He Tried to Reinvent Himself as a Catholic. The Germans Still Saw Him as a Jew

Living in exile in Los Angeles during World War II, Alfred Döblin stunned his fellow German émigrés with his conversion to Catholicism – the main theme of his 1949 memoir. But after returning to his homeland, he failed to reinvent himself

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Abraham Rubin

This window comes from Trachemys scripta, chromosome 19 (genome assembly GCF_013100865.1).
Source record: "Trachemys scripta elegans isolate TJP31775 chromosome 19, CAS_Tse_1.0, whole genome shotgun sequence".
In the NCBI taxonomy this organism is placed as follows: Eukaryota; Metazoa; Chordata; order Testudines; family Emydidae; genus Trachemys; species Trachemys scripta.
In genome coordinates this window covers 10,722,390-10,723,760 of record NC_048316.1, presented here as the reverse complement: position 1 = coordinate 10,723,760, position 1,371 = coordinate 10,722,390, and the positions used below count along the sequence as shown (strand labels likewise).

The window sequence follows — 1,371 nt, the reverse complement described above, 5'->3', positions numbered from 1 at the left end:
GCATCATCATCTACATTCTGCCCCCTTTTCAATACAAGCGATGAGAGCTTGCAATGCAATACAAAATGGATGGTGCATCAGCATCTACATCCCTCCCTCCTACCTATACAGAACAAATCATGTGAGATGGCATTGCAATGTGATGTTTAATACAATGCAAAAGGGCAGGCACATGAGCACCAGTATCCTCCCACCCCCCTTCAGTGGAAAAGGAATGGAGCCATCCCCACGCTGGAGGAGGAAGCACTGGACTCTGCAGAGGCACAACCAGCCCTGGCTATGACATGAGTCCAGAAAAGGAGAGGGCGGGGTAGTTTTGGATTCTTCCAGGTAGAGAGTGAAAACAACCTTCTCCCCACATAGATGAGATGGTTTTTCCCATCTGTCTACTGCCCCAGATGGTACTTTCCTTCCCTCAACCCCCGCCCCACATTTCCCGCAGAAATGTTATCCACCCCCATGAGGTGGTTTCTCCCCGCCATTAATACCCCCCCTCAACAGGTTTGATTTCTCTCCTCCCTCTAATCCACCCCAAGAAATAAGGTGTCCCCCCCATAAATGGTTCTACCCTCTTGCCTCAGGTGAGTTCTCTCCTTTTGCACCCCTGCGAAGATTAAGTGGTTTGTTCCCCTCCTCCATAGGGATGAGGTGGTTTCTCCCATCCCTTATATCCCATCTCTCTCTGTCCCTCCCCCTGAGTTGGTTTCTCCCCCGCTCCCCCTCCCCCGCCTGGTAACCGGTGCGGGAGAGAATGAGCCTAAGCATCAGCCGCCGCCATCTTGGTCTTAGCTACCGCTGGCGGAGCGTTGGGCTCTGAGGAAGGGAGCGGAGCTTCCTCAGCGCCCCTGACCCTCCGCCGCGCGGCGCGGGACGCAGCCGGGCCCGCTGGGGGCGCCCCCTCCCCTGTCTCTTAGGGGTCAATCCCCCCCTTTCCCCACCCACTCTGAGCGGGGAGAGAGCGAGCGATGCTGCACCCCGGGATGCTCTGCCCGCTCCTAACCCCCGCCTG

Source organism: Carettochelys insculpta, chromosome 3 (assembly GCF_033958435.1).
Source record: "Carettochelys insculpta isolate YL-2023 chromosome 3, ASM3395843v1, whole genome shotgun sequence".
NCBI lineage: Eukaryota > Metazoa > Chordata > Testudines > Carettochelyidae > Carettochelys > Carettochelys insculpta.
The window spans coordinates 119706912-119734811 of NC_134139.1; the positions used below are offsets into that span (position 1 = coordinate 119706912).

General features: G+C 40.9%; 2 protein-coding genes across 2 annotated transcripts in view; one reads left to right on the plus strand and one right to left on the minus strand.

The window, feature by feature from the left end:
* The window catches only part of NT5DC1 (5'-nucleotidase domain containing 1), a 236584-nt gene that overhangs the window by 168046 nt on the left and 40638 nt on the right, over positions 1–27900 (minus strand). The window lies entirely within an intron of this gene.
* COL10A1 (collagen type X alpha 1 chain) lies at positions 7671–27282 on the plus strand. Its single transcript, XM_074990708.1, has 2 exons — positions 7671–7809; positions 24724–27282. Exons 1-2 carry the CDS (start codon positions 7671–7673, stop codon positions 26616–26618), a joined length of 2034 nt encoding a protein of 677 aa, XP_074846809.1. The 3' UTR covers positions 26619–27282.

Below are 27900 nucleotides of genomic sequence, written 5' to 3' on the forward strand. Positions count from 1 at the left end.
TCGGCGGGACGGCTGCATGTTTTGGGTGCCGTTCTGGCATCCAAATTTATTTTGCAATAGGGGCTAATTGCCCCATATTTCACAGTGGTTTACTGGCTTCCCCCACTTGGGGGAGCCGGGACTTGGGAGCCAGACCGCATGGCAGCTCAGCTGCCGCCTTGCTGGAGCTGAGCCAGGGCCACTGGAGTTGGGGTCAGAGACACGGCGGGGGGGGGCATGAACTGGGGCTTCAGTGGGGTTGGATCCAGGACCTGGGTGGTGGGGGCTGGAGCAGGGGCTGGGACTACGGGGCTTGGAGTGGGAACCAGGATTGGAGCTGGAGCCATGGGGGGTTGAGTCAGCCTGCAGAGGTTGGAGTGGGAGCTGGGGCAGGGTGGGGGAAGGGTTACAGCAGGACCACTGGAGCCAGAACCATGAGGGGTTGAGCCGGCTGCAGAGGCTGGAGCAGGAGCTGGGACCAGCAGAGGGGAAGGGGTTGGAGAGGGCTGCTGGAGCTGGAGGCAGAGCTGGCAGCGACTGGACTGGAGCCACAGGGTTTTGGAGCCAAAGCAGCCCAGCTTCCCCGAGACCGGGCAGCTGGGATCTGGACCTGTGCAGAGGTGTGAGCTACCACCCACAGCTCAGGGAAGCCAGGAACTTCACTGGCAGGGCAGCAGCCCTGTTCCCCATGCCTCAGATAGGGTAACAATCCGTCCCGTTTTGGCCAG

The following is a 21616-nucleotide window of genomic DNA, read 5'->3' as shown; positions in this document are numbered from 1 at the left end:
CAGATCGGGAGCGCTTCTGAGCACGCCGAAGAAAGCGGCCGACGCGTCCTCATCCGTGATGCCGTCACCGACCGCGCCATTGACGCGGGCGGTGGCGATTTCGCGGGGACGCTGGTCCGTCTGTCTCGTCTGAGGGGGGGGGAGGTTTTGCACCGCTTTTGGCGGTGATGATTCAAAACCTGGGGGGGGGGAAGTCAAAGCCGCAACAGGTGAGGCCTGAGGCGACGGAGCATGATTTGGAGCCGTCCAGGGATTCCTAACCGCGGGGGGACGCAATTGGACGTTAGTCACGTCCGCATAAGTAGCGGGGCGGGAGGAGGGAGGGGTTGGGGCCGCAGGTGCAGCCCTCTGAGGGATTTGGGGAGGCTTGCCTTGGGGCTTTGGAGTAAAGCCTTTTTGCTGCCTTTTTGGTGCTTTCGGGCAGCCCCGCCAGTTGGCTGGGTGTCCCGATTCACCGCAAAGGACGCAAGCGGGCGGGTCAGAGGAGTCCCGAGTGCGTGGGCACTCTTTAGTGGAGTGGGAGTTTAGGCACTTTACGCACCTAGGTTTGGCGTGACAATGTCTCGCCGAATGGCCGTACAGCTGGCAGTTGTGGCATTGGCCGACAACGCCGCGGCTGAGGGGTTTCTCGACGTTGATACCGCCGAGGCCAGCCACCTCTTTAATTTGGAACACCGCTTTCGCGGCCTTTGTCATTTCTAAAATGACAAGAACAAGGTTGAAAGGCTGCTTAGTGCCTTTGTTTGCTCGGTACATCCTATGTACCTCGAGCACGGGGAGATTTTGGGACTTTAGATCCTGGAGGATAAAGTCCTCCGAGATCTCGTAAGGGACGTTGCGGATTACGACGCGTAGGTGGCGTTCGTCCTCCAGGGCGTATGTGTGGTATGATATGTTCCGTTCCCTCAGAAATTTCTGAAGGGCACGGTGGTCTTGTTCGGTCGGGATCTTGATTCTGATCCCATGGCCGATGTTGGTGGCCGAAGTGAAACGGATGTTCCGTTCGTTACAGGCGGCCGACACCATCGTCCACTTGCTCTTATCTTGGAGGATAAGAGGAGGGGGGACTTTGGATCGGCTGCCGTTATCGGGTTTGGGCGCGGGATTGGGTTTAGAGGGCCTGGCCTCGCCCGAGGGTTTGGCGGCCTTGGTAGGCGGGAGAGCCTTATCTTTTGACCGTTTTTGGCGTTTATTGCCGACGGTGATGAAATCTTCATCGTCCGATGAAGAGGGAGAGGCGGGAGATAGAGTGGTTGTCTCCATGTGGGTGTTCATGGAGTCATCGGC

Abraham Rubin

In an undated letter from the early 1950s, Erna Döblin sought to confront her husband, the celebrated modernist writer Alfred Döblin (1878-1957) and author of the renowned Weimar-era novel “Berlin Alexanderplatz,” with the unpleasant facts of his “homecoming” to postwar West Germany.



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